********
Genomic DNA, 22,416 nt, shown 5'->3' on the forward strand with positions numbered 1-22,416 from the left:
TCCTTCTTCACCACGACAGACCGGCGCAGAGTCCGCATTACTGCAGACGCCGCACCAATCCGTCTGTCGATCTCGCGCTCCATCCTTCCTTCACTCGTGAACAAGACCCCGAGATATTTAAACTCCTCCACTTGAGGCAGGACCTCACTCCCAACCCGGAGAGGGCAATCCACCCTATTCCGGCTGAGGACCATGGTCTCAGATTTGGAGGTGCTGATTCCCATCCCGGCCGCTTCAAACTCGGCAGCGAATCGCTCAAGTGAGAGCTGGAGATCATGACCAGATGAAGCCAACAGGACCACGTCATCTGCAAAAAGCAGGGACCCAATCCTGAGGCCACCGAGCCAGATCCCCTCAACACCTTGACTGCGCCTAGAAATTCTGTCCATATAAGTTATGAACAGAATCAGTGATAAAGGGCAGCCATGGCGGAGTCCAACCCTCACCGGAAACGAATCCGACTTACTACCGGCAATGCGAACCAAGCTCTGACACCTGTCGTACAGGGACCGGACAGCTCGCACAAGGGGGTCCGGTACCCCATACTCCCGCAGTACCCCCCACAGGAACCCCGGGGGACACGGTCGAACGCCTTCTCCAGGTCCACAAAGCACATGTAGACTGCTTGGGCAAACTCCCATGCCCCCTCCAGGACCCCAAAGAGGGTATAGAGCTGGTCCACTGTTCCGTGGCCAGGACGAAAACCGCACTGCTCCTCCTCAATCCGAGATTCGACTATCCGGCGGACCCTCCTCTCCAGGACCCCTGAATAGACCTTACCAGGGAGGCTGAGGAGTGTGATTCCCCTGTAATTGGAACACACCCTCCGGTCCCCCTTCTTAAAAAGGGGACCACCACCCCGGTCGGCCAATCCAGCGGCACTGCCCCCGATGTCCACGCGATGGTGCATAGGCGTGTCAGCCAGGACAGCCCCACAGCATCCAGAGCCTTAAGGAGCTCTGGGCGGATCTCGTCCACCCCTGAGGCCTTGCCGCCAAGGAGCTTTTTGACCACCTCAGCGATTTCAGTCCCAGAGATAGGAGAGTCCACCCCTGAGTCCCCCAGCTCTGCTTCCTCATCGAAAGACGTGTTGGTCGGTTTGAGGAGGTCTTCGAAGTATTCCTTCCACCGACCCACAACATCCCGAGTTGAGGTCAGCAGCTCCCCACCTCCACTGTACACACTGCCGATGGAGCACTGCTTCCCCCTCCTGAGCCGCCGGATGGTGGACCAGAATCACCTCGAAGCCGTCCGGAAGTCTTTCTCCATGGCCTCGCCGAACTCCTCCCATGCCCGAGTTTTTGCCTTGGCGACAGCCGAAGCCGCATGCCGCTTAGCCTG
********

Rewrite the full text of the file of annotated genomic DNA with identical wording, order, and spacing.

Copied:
Genomic DNA, 22,416 nt, shown 5'->3' on the forward strand with positions numbered 1-22,416 from the left:
TCCTTCTTCACCACGACAGACCGGCGCAGAGTCCGCATTACTGCAGACGCCGCACCAATCCGTCTGTCGATCTCGCGCTCCATCCTTCCTTCACTCGTGAACAAGACCCCGAGATATTTAAACTCCTCCACTTGAGGCAGGACCTCACTCCCAACCCGGAGAGGGCAATCCACCCTATTCCGGCTGAGGACCATGGTCTCAGATTTGGAGGTGCTGATTCCCATCCCGGCCGCTTCAAACTCGGCAGCGAATCGCTCAAGTGAGAGCTGGAGATCATGACCAGATGAAGCCAACAGGACCACGTCATCTGCAAAAAGCAGGGACCCAATCCTGAGGCCACCGAGCCAGATCCCCTCAACACCTTGACTGCGCCTAGAAATTCTGTCCATATAAGTTATGAACAGAATCAGTGATAAAGGGCAGCCATGGCGGAGTCCAACCCTCACCGGAAACGAATCCGACTTACTACCGGCAATGCGAACCAAGCTCTGACACCTGTCGTACAGGGACCGGACAGCTCGCACAAGGGGGTCCGGTACCCCATACTCCCGCAGTACCCCCCACAGGAACCCCGGGGGACACGGTCGAACGCCTTCTCCAGGTCCACAAAGCACATGTAGACTGCTTGGGCAAACTCCCATGCCCCCTCCAGGACCCCAAAGAGGGTATAGAGCTGGTCCACTGTTCCGTGGCCAGGACGAAAACCGCACTGCTCCTCCTCAATCCGAGATTCGACTATCCGGCGGACCCTCCTCTCCAGGACCCCTGAATAGACCTTACCAGGGAGGCTGAGGAGTGTGATTCCCCTGTAATTGGAACACACCCTCCGGTCCCCCTTCTTAAAAAGGGGACCACCACCCCGGTCGGCCAATCCAGCGGCACTGCCCCCGATGTCCACGCGATGGTGCATAGGCGTGTCAGCCAGGACAGCCCCACAGCATCCAGAGCCTTAAGGAGCTCTGGGCGGATCTCGTCCACCCCTGAGGCCTTGCCGCCAAGGAGCTTTTTGACCACCTCAGCGATTTCAGTCCCAGAGATAGGAGAGTCCACCCCTGAGTCCCCCAGCTCTGCTTCCTCATCGAAAGACGTGTTGGTCGGTTTGAGGAGGTCTTCGAAGTATTCCTTCCACCGACCCACAACATCCCGAGTTGAGGTCAGCAGCTCCCCACCTCCACTGTACACACTGCCGATGGAGCACTGCTTCCCCCTCCTGAGCCGCCGGATGGTGGACCAGAATCACCTCGAAGCCGTCCGGAAGTCTTTCTCCATGGCCTCGCCGAACTCCTCCCATGCCCGAGTTTTTGCCTTGGCGACAGCCGAAGCCGCATGCCGCTTAGCCTG